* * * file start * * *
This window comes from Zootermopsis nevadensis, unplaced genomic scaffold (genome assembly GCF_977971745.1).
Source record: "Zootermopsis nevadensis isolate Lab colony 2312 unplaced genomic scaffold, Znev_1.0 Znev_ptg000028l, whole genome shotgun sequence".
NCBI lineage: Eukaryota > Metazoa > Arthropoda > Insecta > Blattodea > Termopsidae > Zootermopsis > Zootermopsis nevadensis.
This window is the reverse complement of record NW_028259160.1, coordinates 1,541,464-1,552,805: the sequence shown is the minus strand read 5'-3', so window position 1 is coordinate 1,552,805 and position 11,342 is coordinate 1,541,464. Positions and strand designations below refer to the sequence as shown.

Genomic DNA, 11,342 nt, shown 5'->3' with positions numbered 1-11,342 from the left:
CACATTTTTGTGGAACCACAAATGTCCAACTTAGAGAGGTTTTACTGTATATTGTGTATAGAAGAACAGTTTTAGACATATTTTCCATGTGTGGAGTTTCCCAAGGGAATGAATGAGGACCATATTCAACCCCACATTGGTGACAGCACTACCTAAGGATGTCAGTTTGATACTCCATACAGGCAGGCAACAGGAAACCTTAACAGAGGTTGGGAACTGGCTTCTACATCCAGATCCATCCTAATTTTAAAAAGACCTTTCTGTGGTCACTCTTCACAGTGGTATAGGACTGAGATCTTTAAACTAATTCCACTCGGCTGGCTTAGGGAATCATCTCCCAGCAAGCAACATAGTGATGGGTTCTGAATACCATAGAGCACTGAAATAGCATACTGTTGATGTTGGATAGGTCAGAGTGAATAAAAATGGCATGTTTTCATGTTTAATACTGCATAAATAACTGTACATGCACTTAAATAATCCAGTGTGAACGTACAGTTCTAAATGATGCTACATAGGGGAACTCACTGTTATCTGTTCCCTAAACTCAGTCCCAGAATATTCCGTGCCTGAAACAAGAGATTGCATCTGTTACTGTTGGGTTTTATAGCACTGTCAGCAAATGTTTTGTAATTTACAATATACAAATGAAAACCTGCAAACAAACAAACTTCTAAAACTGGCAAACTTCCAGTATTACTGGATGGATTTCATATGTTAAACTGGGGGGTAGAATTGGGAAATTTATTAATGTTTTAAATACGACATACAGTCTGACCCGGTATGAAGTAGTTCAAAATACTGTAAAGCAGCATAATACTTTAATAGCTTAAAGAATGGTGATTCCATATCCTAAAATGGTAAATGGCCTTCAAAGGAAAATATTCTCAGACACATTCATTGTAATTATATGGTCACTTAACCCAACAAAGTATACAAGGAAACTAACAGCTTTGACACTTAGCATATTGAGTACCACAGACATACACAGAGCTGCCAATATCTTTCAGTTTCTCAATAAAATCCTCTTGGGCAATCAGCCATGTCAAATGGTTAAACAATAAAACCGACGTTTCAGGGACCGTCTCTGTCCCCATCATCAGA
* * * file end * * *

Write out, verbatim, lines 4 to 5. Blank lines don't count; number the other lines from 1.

This window is the reverse complement of record NW_028259160.1, coordinates 1,541,464-1,552,805: the sequence shown is the minus strand read 5'-3', so window position 1 is coordinate 1,552,805 and position 11,342 is coordinate 1,541,464. Positions and strand designations below refer to the sequence as shown.

Genomic DNA, 11,342 nt, shown 5'->3' with positions numbered 1-11,342 from the left: